Cleland served as Deputy United States Coordinator for Communications and Information Policy in the George H. W. Bush Administration. Eight Congressional subcommittees have sought Cleland’s expert testimony and Institutional Investor twice ranked him the #1 independent analyst in his field. Scott Cleland has been profiled in Fortune, National Journal, Barrons, WSJ’s Smart Money, and Investors Business Daily. Ten publications have featured his op-eds. For a full bio see: www.ScottCleland.com.
Latest posts by Scott Cleland (see all)
- Google’s Information Is Power– Info-opoly Power - September 20, 2016
- Will theFederal Communications Commission Try to Unlock Copyright Licensing? - September 10, 2016
- Appeals Court Blasts Big Deregulatory Hole Between FCC & FTC Jurisdictions - September 6, 2016
Two courts already have ruled in different class actions that Google can be sued for illegal wiretapping for “interceptions” of personal information without meaningful consent — in circumstances analogous to how Google Glass operates.
First, the Ninth Circuit Court of Appeals recently ruled that wiretap law prohibits the type of transmission “interception” that Google StreetView cars’ did in secretly collecting personal information from unencrypted home WiFi networks.
- Specifically, this court denied Google’s claim that not encrypting one’s WiFi made the transmissions public. And this court also denied Google’s claim it was due the law’s exception designed to protect radio stations.
- Specifically, Judge Koh ruled that Google was not exempt from wiretap law because creating personal advertising profiles by reading people’s emails was not an “ordinary course of business.” Judge Koh also found that “accepting Google’s theory of implied consent… would eviscerate the [wiretap] rule against interception.”
Given these strongly-analogous court precedents, it follows that Google Glass’ surreptitious “interception” of personal conversations and information for Google’s commercial purposes without meaningful permission could be ruled illegal wiretapping as well.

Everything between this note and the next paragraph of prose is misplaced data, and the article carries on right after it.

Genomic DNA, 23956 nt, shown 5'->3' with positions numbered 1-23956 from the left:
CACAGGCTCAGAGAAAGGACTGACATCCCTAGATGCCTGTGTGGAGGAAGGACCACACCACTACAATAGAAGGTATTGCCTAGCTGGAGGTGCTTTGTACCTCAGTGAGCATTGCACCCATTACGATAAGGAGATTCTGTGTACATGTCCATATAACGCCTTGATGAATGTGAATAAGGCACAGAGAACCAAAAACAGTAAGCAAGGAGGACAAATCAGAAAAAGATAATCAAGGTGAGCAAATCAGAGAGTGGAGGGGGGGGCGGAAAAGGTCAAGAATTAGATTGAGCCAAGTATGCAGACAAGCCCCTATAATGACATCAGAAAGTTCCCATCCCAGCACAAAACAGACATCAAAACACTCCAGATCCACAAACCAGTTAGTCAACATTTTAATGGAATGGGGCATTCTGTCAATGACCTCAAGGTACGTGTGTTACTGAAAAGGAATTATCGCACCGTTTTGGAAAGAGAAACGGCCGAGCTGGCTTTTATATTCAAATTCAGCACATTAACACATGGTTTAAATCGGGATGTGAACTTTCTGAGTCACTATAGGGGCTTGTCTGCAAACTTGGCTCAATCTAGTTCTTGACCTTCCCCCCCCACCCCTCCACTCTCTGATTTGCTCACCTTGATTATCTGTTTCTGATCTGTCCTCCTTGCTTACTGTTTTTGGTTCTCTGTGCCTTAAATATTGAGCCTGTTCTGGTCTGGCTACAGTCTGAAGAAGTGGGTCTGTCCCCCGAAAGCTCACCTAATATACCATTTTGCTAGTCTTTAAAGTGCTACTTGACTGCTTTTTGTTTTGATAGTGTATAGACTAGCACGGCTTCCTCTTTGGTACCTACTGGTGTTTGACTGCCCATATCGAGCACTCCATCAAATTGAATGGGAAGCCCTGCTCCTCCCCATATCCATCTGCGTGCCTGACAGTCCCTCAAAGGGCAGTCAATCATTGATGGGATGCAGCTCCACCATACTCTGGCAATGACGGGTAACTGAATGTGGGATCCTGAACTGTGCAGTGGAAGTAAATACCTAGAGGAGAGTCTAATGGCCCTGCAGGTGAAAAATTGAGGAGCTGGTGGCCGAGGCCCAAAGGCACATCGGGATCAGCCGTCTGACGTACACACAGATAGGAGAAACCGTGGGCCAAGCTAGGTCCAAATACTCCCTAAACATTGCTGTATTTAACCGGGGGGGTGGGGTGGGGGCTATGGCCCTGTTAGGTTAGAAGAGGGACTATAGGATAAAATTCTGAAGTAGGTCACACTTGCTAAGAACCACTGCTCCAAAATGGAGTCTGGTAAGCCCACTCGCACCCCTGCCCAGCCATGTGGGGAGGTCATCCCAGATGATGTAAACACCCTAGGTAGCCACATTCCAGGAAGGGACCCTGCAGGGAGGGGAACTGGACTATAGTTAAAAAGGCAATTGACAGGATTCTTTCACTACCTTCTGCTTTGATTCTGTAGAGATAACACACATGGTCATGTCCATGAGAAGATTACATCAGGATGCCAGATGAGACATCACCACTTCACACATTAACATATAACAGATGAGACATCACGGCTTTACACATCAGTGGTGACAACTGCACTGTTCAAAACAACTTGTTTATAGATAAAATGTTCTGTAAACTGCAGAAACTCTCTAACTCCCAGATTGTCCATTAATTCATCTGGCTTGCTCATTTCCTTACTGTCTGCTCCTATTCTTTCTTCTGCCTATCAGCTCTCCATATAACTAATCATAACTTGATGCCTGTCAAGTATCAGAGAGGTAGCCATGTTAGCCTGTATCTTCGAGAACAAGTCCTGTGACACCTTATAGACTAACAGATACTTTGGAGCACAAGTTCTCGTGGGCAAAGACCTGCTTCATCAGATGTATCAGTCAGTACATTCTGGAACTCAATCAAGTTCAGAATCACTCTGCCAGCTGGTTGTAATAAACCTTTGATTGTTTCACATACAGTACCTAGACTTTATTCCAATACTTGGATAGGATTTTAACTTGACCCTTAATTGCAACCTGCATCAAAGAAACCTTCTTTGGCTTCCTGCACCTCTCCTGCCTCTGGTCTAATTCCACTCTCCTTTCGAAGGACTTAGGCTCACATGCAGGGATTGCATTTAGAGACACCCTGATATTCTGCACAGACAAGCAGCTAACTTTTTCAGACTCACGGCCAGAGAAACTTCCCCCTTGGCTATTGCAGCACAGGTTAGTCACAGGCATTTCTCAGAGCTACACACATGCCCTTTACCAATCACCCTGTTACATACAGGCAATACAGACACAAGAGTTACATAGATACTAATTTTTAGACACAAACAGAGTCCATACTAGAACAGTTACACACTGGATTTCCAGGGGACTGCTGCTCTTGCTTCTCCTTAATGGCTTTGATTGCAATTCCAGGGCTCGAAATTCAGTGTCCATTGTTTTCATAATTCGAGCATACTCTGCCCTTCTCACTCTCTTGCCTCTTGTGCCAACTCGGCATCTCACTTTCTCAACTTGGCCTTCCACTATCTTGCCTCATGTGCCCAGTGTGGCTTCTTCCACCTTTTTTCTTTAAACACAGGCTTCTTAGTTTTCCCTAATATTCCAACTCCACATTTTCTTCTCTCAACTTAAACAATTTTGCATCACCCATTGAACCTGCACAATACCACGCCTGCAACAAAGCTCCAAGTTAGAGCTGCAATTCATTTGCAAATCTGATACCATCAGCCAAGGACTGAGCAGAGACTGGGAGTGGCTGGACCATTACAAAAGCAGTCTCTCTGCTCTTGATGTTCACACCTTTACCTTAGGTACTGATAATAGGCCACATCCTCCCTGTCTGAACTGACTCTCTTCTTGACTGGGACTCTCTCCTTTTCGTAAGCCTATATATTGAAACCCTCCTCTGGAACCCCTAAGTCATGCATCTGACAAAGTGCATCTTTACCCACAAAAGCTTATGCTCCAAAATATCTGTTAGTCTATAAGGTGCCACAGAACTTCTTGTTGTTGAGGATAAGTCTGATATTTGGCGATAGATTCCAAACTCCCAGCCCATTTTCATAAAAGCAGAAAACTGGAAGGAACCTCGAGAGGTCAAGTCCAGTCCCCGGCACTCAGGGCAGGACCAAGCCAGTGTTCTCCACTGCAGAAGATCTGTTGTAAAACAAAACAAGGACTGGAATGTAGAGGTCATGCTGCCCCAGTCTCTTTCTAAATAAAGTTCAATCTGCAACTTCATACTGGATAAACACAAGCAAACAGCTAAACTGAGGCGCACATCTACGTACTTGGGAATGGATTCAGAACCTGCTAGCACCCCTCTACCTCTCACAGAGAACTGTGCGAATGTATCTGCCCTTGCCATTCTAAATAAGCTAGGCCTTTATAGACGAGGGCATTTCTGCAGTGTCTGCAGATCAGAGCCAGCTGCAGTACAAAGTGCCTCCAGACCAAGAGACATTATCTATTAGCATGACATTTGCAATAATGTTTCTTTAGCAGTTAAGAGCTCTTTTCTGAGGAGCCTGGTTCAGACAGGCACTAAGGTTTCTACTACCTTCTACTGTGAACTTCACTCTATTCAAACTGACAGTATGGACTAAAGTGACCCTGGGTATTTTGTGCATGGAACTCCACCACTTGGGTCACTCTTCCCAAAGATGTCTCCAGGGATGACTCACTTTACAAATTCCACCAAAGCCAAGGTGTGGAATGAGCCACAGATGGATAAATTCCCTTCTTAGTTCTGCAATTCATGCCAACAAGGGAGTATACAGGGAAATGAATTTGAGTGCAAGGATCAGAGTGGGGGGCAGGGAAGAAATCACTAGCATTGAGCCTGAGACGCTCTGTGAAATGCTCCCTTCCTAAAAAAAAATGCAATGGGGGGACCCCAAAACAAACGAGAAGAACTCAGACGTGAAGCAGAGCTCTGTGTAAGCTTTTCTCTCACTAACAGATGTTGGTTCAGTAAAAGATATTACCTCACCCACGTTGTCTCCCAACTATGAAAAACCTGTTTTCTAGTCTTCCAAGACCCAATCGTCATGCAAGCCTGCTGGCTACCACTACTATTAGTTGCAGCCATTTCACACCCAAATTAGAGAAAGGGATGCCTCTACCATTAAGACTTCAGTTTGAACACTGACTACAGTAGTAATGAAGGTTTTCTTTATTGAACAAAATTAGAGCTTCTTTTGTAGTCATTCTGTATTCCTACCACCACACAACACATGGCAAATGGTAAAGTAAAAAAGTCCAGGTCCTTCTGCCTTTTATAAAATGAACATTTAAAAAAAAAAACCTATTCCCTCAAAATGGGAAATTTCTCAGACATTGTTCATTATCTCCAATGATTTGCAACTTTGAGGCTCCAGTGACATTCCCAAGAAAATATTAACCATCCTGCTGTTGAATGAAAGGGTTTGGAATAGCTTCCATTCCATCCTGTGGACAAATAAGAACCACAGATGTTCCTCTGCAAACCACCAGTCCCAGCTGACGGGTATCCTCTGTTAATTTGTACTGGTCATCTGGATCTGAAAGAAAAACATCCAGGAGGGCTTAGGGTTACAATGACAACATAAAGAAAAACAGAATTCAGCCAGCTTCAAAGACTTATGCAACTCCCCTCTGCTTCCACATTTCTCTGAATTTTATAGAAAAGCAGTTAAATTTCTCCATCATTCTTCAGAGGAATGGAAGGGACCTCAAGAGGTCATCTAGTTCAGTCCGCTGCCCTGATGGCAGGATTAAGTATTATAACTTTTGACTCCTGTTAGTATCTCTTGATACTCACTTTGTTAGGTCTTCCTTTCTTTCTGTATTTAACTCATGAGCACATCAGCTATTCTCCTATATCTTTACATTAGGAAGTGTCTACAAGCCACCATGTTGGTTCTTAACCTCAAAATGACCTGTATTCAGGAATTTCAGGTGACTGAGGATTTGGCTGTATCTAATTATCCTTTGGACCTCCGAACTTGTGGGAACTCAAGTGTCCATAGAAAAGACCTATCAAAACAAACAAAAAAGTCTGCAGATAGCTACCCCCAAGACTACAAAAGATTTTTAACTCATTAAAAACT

If it is, Google and Google Glass users and app developers could face a lot more legal risk and liability than everyone currently thinks.
When it applies, wiretap law is tough. If someone has been wiretapped, they have been legally harmed. One does not have to prove specific harm. And the statute has significant fines for each infraction.
The sheer number of potentially illegal Google commercial wiretaps is staggering and unprecedented. Google StreetView may have illegally eavesdropped on tens of millions of Americans homes. Gmail may have eavesdropped on every one of Google’s 425 million users email exchanges for several years.
If Glass is as big as Google hypes it to be, add many more millions of people’s actual conversations on which Google could illegally eavesdrop.
These court precedents suggest that Google has a lot more explaining and qualifying to do before it moves from its testing phase to full-scale commercial rollout of Google Glass. That’s because as a cloud service all the recordings of Glass users will not reside on the Google Glass device that users buy and own, but in Google’s data centers that Google controls. Thus the Glass user and Google are inextricably linked, so what one does, potentially could create wiretapping liability for the other.
First, Google likely will have to get much more explicit permission from Google Glass users for Google to “intercept” their conversations with others for its commercial purposes, and establish a protocol for somehow securing the permission of the others for the “interception” as well.